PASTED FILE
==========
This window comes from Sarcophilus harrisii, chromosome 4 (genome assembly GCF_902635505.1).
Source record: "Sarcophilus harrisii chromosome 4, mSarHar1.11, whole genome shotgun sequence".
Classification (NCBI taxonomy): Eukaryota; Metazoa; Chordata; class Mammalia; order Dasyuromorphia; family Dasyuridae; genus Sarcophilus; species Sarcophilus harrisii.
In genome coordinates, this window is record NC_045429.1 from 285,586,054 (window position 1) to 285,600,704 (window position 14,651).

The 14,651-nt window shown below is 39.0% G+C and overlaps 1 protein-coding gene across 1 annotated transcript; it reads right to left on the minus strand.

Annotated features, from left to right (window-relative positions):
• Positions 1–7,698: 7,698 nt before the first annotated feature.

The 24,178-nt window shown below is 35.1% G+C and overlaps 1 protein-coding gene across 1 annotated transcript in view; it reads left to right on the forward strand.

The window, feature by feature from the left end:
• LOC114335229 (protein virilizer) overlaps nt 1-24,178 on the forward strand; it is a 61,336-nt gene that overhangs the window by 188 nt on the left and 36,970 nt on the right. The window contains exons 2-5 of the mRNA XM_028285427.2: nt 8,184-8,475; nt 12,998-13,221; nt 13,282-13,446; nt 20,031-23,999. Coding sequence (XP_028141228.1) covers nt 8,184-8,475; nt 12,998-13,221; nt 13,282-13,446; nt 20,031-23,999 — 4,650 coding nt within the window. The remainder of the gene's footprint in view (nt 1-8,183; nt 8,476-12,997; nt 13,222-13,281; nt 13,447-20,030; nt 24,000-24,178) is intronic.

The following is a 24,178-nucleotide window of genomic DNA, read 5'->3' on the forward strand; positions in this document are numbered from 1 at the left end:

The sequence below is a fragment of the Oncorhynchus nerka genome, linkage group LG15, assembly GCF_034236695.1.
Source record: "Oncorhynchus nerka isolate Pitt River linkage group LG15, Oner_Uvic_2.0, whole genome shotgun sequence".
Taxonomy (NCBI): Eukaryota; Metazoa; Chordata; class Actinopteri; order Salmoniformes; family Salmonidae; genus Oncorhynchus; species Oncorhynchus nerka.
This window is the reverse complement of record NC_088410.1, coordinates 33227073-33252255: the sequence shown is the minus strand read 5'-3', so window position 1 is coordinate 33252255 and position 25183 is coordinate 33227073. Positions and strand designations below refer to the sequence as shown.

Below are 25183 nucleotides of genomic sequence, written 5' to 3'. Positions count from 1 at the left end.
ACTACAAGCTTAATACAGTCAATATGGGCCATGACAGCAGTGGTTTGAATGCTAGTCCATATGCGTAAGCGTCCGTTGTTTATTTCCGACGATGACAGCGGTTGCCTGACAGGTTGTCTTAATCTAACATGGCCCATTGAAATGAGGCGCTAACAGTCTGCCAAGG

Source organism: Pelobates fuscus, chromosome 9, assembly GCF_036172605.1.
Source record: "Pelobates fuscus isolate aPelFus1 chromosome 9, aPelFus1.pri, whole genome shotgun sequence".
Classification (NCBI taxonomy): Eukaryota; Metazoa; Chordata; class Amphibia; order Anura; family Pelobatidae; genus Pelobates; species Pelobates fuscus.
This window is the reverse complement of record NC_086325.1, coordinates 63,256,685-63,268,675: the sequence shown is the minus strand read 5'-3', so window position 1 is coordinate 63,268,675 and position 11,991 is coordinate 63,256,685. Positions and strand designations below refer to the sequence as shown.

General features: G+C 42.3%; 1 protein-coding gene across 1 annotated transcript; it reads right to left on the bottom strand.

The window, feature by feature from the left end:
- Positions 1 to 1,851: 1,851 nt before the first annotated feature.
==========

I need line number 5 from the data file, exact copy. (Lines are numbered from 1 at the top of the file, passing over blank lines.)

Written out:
The 14,651-nt window shown below is 39.0% G+C and overlaps 1 protein-coding gene across 1 annotated transcript; it reads right to left on the minus strand.